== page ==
WASHINGTON, D.C. -- Gallup has been polling Americans daily since March 13 on the COVID-19 crisis via the Gallup Panel. The data is yielding unparalleled insights into how Americans are experiencing the crisis at work, at home, through social distancing and much more.
Here are brief overviews of Gallup's latest content on the COVID-19 crisis, along with an index to past articles.
An Insta-Revolution in Remote Work
Gallup tracking finds that the percentage of workers working remotely has doubled in less than a month. Further, in a possible sign of changes to come in the post-COVID-19 era, the majority of these workers hope to continue working from home as much as their employer will allow once businesses reopen.
Mounting Threats to Job Security
The percentage of employed Americans reporting their employer is reducing hours or shifts due to the coronavirus inched up in the past two weeks. Over this time there has been little change in reports employers are cutting jobs, but a sizable increase in those seeing hiring freezes.
Relying on recent employment figures from the Gallup Panel, Gallup's Principal Economist Jonathan Rothwell estimates that 28% of all U.S. workers are experiencing job loss or reduction as a result of COVID-19. In this piece for The Brookings Institution, Rothwell points out that most of these dislocated workers won't be counted in federal unemployment figures since they won't be actively looking for work.
Rapid Souring of the Economic Mood
Americans have quickly determined that the economy is not merely slowing down but is already in a recession or depression.
Reported Cases 2.5 Times Higher if All Who Sought Test Got One
Rothwell's analysis of Americans' self-reported health symptoms, as documented in daily Gallup Panel interviews, estimates positive COVID-19 cases in the U.S. could be much higher than the documented figures found through official COVID-19 testing done to date.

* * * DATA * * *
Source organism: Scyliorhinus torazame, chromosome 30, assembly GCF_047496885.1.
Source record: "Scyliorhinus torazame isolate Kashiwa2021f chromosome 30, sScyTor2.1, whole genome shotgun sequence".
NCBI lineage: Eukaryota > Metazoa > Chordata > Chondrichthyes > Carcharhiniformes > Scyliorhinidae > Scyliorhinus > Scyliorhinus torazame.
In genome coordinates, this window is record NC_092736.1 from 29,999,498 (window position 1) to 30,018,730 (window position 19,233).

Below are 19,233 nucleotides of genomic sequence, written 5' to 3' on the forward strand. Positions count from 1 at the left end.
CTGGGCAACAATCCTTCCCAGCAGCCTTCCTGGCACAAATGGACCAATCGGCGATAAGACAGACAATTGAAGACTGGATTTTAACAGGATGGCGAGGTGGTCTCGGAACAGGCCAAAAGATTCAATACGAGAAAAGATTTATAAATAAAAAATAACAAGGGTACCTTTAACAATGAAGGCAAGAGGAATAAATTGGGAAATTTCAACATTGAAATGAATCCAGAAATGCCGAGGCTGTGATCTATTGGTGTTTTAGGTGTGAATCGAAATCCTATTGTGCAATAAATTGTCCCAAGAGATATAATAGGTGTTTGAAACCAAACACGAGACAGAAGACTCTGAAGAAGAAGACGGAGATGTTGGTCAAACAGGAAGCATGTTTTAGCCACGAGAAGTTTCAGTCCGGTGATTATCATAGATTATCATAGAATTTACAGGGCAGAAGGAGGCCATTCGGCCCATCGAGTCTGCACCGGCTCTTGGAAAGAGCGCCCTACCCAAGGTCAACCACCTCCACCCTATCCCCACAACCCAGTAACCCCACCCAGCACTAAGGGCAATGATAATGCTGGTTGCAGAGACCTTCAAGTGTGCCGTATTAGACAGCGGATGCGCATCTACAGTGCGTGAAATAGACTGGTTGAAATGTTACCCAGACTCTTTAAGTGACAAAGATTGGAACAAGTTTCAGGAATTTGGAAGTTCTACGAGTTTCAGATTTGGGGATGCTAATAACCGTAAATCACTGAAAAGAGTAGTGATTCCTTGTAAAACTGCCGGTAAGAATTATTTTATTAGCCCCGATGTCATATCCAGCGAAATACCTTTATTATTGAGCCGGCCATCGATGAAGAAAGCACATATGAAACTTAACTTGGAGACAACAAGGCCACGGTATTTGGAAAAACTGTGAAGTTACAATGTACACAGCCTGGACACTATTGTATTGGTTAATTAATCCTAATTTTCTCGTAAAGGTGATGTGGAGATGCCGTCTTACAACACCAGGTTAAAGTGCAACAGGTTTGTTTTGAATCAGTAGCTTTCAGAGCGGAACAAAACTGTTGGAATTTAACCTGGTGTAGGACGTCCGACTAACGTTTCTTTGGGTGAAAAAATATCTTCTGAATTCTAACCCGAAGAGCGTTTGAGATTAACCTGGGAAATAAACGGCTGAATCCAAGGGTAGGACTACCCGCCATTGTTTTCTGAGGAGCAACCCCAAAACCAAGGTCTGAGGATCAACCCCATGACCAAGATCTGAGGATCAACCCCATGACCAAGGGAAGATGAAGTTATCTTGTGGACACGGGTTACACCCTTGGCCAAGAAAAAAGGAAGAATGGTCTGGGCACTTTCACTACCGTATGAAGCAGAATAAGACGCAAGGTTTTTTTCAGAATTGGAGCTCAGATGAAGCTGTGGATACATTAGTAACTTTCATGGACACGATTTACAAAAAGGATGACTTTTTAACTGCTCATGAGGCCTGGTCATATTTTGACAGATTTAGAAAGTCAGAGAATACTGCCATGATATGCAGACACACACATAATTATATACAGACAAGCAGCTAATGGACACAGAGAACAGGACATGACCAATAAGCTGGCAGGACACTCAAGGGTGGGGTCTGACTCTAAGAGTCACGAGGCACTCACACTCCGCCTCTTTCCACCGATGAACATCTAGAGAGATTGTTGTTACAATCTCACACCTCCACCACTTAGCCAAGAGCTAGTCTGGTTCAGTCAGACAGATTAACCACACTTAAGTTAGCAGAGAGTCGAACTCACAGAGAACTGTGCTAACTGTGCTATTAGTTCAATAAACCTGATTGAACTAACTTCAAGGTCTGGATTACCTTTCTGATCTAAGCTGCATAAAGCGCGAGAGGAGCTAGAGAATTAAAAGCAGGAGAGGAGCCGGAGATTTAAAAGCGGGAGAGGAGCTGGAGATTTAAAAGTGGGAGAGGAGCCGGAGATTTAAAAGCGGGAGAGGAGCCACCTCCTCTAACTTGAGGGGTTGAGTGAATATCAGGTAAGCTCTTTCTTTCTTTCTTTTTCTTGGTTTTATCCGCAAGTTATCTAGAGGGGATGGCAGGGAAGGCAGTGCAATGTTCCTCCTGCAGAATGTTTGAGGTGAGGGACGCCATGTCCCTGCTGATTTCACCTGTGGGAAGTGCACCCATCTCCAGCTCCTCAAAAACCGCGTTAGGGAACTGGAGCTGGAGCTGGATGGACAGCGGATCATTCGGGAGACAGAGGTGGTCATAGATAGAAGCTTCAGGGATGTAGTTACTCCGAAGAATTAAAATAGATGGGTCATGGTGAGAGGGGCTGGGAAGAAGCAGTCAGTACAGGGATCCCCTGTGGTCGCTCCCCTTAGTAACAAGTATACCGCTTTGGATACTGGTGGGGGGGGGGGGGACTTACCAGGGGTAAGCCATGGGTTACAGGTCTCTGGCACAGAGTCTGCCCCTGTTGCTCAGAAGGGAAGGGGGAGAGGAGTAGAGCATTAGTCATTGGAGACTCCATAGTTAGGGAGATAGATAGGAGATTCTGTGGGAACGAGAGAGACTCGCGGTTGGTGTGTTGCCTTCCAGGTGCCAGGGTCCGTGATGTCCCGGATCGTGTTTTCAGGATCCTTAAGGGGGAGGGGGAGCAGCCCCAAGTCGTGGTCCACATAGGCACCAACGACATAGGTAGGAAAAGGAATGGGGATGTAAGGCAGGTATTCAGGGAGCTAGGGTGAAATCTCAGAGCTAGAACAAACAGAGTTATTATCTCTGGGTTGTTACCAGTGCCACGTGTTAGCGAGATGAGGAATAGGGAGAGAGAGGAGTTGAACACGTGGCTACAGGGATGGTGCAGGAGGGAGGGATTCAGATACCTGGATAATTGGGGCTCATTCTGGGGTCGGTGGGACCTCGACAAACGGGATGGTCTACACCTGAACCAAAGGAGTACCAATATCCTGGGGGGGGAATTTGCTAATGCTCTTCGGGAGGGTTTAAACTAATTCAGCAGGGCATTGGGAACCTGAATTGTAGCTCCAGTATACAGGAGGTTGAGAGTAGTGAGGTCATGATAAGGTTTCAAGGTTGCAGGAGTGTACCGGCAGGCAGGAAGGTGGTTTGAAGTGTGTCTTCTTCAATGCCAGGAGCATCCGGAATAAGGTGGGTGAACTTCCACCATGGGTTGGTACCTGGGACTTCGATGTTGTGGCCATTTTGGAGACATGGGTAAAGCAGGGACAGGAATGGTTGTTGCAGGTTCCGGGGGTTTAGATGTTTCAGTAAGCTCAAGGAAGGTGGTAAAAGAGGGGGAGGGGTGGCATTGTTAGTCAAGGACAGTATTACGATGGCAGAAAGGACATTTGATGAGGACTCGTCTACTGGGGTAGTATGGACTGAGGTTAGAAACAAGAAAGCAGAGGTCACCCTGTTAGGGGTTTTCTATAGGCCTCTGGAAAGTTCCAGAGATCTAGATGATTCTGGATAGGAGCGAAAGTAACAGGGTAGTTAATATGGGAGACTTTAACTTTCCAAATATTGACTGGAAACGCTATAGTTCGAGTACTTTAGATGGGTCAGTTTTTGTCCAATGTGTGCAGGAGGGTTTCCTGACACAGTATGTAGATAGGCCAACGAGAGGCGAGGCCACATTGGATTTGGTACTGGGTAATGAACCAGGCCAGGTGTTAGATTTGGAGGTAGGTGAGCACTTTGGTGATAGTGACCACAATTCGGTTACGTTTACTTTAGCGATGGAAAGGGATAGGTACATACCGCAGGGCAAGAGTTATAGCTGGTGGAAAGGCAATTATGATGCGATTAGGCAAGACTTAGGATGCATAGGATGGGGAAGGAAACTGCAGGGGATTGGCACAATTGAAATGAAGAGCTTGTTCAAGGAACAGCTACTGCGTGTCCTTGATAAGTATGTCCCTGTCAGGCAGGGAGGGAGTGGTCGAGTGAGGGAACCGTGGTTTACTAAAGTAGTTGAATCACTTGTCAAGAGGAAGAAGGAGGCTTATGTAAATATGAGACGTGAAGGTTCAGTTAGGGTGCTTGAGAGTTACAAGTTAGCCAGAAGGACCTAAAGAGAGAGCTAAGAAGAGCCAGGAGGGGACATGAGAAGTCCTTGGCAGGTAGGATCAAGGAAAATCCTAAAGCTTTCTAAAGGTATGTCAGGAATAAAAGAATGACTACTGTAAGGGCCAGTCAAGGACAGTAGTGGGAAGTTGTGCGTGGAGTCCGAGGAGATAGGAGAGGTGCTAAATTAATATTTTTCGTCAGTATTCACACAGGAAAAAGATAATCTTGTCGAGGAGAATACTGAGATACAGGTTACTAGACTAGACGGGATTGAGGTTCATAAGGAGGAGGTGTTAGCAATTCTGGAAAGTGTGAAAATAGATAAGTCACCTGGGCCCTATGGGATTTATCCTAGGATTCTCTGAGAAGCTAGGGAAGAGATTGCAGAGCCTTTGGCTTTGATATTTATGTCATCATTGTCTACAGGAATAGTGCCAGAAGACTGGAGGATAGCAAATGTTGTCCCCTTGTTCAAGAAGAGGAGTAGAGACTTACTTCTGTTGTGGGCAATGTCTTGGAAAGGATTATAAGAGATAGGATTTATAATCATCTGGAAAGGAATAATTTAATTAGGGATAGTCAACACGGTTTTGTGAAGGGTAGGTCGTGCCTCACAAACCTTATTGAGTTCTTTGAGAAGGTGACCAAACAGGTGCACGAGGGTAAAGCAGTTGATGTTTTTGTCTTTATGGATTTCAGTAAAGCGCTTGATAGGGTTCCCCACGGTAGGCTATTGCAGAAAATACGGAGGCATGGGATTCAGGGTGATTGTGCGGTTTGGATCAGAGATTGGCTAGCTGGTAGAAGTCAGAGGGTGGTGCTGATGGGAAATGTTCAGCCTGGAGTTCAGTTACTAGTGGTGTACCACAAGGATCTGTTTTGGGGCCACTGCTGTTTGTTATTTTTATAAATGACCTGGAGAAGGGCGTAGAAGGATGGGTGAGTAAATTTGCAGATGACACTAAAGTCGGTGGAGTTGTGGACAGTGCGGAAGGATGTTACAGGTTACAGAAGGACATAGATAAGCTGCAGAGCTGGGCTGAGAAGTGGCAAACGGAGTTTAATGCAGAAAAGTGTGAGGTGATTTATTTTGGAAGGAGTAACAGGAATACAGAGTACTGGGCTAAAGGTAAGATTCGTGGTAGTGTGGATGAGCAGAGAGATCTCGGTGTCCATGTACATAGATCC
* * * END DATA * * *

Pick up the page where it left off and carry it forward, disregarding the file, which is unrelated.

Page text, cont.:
Fear of Exposure to the Coronavirus
One in four Americans (26%) are very worried that they or a family member will be exposed to the coronavirus, and another 48% are somewhat worried. While up from early March, worry has been steady in recent weeks.
Most Americans will feel cross-pressured about visiting a doctor in the coming weeks when needing a consultation or treatment. The majority are very or somewhat concerned about exposing themselves to the coronavirus at doctor's offices or hospitals.
LINKS TO EARLIER STORIES
Review Gallup's findings from the past three weeks on all aspects of the crisis.
Americans Hesitant to Return to Normal in Short Term (April 1)
Americans Step Up Their Social Distancing Even Further (March 24)
Americans Rapidly Answering the Call to Isolate, Prepare (March 20)
Few Report Improved Diet, Exercise Amid COVID-19 Crisis (April 2)
Most in U.S Report No Change in Connectedness Amid COVID-19 (April 2)
U.S. Emotions Mixed After a Tense Month of COVID-19 Response (March 31)
11 Million in U.S. at Severe Risk If Infected With COVID-19 (March 27)
How Work Is Changing for U.S. Employees
U.S. Employees Increasingly Seeing COVID-19 Effects at Work (March 27)
Most U.S. Workers Not Yet Drastically Impacted by COVID-19 (March 19)
Half of U.S. Workers Expect COVID-19 to Harm Workplace (March 16)
Americans' Ratings of U.S. COVID-19 Leadership
Bipartisan Support for COVID-19 Rescue Legislation (March 30)
Coronavirus Response: Hospitals Rated Best, News Media Worst (March 24)
U.S. Coronavirus Concerns Surge, Government Trust Slides (March 16)
Americans' Outlook for the Economy
Americans Increasingly Expect Economic Recession (March 26)
Most U.S. Adults Expect Long-Term COVID-19 Disruption (March 25)
U.S. Economic Confidence Slides Amid Coronavirus Situation (March 18)
Amid School Closures, Children Feeling Happiness, Boredom (April 2)
42% of Parents Worry COVID-19 Will Affect Child's Education (March 31)
Visit Gallup's COVID-19 Data Briefs Topic Page for previous editions of this data brief.
Find all Gallup articles about COVID-19 on the COVID-19 Topics page.